I think over the past year, the thing I’ve learned from just being on the road has been really independence. In the US, we leave home at 18. Pretty much everybody does. You think you’re independent. But just really relying on myself. Like there is nobody else that I know in the entire country. These are the things that I need. I feel like I learned … Like my expectations and what I would think are reasonable things, that’s not the way at all. So that’s kind of a very arrogant way of thinking.
Yeah you had American expectations but you’re not in America.
Yeah exactly. It was good. It was very groovy, very weird, very intense.
So after Indonesia, where did you go next?
I went to South Korea to vist my brother. So I stayed there.
He lives in Daegu. It’s about three hours from there. His girlfriend lived out there. They both teach English. So I went out there with them and that was great. It was awesome and I loved it. Then it was time for me to go home because I couldn’t find any jobs.
Did you try to find work in South Korea?
Yes. They’re very, very particular about visas. I couldn’t serve a cup of coffee without a visa pretty much. Then I came back and worked in Indianapolis. Then moved to Tennessee and it was a not so great situation at all and I ended up leaving Tennessee after nine days. It was very bad actually. I had to live in a storage closet that was the same temperature as the hot room all the time. It was terrible terrible. The woman actually riped me off very badly. She ended up never paying me.
So I came back and was like “well I’ll do what I’ve always been doing.” So I found the traveling teachers page about Honduras. I’ve always wanted to go there since I was little. My dad went there when he was a little younger than I am now. It’s always been like “What is this place about?” It’s a great mystery. It’s such a tiny country. So I was just very grateful for that opportunity. I loved it. I fell in lpve with it immediately.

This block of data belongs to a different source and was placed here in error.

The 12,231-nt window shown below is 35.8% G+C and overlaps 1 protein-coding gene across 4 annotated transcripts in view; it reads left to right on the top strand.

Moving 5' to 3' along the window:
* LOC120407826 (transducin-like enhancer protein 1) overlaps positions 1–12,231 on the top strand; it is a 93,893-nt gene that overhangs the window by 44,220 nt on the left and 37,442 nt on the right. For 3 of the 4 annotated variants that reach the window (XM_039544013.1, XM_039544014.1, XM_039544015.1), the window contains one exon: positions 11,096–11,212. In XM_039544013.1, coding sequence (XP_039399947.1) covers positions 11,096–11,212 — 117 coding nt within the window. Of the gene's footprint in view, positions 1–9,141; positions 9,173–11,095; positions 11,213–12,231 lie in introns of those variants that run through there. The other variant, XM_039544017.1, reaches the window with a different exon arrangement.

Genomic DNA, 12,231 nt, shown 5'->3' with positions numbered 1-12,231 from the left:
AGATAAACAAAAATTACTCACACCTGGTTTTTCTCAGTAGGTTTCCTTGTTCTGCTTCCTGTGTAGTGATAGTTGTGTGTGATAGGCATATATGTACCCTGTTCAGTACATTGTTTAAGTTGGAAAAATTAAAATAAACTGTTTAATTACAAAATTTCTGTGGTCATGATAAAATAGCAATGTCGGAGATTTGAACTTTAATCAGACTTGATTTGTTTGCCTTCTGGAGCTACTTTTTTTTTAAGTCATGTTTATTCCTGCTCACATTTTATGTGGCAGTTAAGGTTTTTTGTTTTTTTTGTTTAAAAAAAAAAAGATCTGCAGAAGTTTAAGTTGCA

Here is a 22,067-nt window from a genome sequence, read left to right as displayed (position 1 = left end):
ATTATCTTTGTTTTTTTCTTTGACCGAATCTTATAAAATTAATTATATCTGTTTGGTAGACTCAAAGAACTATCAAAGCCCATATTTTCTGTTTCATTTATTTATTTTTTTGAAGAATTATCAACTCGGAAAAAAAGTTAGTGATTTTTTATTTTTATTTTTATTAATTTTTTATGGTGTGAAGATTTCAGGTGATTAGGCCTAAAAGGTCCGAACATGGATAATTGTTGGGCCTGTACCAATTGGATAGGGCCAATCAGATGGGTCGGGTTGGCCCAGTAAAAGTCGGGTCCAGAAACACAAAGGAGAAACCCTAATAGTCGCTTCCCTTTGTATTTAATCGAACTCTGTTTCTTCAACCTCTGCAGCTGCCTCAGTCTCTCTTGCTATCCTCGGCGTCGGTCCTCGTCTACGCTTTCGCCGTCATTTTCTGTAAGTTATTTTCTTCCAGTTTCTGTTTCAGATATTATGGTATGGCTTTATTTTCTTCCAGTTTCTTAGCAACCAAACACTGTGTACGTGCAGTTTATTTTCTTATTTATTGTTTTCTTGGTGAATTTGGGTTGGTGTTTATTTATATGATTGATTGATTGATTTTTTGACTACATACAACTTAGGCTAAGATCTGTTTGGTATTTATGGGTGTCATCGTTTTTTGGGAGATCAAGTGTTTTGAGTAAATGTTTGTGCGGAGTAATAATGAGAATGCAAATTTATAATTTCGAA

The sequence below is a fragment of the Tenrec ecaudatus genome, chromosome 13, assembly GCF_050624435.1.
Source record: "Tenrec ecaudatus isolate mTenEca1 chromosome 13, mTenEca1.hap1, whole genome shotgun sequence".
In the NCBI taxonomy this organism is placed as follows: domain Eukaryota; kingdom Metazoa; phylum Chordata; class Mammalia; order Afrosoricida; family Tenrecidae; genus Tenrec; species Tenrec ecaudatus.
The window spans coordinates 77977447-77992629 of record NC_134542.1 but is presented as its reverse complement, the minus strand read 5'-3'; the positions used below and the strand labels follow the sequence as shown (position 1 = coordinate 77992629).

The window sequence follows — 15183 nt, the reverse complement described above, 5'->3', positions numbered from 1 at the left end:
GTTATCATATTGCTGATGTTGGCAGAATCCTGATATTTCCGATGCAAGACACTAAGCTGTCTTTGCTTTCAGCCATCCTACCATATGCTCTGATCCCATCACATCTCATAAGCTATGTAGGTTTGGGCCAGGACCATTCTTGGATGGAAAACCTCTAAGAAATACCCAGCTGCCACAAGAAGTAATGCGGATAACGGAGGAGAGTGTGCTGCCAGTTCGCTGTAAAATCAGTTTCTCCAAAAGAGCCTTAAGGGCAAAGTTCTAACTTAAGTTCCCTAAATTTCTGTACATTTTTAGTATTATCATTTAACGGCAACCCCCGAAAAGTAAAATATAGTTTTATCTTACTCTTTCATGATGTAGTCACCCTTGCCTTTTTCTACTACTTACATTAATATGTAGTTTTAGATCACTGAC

Did you know any Spanish before you went?
What made you fall in love with it immediately?
It was the most beautiful place. I never could have even hallucinated anything as gorgeous as this country is. I lived in a really remote area, way up in the jungle where there is monkeys, toucans. I’m a Kentucky girl. I didn’t know about these things. It was gorgeous. I got into a lot of hiking and white water rafting down there. Just was a beautiful place.
So did you experience as much culture shock in Honduras?
No no. Not so much no. And I think maybe that was because one, it’s a lot closer. Two, I knew more about what I was getting into I think. My mindset was a lot better. I feel like I properly knew how to take care of myself. I had been living on my own for quite some time. Just wandering.
And it wasn’t your first International experience.
So it was easier to manage.
For sure. That was an amazing experience, there just wasn’t that much opportunity there. I’m really glad that I went. I would love to go back. I had a very difficult time leaving. I cried my eyes out as soon as I got into the taxi. So heavy-hearted for sure.
Did you live in the Ecolodge?
Yeah I lived in kind of this little treehouse. It was above this kitchen where all the guides stay at. So I loved it. I got used to sleeping in it. Imagine a treehouse-type deck thing with screens, so I very much was outside all the time. Now I have trouble sleeping inside.
So now you are living in Cincinnati part time and you have a job at Cincinnati Bikram Yoga and you teach classes there how many days a week?